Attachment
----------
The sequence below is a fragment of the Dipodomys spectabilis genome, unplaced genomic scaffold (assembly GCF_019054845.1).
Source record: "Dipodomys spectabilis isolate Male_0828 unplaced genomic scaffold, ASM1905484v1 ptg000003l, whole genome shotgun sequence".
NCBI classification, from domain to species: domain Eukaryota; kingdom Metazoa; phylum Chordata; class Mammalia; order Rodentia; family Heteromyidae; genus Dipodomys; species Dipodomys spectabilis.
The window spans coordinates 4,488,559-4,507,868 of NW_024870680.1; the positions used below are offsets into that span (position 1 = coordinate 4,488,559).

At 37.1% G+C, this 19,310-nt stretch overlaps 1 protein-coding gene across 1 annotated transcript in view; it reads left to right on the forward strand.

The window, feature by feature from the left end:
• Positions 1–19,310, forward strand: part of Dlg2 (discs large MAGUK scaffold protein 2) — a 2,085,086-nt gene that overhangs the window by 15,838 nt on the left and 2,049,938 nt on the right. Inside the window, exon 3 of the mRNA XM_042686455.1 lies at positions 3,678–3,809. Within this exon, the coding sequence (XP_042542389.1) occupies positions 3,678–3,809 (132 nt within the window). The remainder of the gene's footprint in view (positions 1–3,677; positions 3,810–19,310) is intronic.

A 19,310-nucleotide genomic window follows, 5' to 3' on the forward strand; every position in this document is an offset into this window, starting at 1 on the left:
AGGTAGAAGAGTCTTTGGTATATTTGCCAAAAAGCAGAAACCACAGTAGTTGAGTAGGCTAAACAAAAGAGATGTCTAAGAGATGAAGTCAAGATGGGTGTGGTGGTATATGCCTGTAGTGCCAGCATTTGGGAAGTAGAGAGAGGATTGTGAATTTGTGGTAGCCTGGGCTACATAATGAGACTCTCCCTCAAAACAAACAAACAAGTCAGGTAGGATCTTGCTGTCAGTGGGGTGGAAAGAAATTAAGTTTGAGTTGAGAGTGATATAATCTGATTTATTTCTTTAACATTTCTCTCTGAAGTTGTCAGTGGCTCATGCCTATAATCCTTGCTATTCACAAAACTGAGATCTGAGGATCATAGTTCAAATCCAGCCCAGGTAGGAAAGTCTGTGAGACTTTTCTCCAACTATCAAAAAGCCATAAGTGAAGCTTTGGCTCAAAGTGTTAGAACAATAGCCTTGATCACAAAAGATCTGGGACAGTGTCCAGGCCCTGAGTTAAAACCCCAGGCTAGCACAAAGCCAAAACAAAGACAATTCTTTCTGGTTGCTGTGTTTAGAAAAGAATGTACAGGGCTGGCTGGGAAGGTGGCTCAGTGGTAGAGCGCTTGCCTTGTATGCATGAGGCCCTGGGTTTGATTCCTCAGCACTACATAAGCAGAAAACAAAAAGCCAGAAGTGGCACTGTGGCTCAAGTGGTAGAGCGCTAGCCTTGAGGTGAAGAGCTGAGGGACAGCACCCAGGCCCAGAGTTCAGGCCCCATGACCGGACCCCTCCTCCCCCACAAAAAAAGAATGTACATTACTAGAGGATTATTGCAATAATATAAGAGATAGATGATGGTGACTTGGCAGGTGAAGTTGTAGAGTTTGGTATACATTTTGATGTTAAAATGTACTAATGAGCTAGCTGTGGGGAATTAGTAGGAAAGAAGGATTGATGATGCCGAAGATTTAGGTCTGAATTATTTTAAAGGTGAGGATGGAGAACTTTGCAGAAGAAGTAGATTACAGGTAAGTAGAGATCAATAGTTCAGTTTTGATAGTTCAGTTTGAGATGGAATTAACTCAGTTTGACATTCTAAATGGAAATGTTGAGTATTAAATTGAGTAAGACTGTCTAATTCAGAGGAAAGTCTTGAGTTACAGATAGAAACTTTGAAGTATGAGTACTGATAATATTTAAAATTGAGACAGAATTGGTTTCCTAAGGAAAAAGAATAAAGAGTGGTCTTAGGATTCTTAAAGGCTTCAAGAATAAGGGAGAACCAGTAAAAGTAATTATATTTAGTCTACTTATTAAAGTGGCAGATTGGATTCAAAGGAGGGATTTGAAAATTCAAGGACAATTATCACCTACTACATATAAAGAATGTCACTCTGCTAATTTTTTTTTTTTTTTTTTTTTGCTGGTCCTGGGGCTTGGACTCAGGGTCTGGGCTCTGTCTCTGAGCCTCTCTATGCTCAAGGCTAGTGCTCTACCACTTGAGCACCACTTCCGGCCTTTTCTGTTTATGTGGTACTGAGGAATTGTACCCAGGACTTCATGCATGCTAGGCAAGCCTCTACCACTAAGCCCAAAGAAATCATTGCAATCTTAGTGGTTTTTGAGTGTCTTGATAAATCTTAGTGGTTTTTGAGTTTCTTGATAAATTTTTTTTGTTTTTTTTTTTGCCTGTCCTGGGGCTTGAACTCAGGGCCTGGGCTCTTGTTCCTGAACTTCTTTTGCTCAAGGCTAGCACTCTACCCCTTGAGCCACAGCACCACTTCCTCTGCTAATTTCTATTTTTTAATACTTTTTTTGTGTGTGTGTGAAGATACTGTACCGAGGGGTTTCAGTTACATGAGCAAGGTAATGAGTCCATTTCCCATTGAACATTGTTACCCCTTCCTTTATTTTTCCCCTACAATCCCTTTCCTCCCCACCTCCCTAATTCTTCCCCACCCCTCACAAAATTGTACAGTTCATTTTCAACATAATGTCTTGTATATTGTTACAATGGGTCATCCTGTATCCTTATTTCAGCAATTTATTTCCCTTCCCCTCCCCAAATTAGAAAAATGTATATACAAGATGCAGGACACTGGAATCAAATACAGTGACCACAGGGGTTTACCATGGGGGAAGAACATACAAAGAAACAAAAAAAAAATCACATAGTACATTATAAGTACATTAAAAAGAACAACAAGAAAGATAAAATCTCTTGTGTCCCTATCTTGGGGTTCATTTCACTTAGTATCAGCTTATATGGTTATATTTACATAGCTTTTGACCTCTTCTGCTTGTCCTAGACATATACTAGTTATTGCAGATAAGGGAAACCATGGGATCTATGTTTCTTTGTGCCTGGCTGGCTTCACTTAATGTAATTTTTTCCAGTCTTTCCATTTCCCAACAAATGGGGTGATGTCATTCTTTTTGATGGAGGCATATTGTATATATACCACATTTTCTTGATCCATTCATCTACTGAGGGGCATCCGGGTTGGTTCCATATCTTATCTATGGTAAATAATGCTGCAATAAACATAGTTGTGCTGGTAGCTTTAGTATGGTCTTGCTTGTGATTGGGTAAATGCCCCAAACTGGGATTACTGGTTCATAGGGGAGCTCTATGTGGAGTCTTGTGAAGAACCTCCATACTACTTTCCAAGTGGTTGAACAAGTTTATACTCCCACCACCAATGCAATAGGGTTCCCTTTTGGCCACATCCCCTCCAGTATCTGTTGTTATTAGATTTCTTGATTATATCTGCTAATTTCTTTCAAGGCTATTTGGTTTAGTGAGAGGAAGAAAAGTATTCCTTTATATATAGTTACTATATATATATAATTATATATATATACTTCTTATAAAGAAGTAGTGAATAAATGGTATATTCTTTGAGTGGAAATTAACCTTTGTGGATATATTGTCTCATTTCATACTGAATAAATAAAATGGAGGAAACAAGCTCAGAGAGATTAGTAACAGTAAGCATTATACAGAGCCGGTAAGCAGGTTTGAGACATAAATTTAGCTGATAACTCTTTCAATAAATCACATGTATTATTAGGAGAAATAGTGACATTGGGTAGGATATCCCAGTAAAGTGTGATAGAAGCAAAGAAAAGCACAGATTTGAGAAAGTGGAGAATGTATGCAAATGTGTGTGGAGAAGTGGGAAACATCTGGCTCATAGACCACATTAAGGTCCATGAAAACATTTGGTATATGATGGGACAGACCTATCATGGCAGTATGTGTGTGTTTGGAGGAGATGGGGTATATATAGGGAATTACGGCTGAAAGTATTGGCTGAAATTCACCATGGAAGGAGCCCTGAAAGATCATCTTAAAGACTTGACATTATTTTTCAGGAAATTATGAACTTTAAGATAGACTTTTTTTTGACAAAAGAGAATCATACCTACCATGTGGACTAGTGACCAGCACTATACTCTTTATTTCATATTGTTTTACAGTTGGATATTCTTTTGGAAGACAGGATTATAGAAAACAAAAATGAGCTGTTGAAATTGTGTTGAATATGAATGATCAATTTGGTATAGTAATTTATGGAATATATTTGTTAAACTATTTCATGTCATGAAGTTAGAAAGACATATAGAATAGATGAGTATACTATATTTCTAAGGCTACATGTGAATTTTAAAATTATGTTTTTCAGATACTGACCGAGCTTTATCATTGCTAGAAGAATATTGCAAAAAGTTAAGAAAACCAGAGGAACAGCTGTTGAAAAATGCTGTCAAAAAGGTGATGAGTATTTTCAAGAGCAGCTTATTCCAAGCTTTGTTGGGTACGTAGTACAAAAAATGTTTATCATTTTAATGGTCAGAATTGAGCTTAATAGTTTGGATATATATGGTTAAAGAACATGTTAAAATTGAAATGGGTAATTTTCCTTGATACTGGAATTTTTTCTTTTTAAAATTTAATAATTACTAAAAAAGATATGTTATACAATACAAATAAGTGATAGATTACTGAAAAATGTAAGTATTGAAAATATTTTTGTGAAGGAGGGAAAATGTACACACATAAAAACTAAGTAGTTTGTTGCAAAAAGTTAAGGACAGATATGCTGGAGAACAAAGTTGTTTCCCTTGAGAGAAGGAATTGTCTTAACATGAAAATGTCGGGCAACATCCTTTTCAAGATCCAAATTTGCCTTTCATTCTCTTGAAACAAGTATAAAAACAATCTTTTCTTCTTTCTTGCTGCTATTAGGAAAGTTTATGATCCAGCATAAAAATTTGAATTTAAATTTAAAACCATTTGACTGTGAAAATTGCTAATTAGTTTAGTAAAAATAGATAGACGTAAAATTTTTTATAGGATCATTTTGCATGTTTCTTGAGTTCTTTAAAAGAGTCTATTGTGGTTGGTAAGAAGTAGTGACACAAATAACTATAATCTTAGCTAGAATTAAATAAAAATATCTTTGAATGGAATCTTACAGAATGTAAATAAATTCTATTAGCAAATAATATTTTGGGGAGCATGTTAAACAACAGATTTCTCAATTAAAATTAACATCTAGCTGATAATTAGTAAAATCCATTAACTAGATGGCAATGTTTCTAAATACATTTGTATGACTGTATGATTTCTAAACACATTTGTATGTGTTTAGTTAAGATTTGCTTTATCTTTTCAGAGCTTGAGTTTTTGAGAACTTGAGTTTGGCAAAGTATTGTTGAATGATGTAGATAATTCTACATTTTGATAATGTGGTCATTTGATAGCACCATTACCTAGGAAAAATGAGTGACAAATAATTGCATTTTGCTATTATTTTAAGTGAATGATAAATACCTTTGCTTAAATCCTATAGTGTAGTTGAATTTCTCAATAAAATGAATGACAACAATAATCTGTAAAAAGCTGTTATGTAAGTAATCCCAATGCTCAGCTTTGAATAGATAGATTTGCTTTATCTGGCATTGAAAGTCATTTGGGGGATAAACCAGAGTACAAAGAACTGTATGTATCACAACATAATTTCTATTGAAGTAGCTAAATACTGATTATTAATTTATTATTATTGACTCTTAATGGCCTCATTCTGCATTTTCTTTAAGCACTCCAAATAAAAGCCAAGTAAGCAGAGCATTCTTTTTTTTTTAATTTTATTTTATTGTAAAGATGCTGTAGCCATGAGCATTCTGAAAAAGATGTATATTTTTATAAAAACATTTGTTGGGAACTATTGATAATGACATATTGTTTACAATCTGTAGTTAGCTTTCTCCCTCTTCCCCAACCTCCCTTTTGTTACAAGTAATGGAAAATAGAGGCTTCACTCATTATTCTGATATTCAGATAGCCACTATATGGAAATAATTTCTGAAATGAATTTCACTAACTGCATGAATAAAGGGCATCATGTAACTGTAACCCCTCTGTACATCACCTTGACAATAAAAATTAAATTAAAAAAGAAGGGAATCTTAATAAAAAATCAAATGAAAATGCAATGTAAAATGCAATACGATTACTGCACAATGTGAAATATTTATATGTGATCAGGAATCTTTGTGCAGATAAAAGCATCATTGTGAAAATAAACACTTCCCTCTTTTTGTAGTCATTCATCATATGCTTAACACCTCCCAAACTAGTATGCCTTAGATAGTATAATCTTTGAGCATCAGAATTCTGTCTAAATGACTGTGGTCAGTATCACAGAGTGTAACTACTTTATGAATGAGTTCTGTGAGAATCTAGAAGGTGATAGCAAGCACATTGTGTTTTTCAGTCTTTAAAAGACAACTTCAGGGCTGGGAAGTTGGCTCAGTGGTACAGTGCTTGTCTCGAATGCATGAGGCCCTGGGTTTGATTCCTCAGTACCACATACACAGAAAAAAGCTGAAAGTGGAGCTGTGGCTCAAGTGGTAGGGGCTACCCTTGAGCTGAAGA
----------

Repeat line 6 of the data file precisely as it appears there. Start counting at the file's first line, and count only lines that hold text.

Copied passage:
The window, feature by feature from the left end: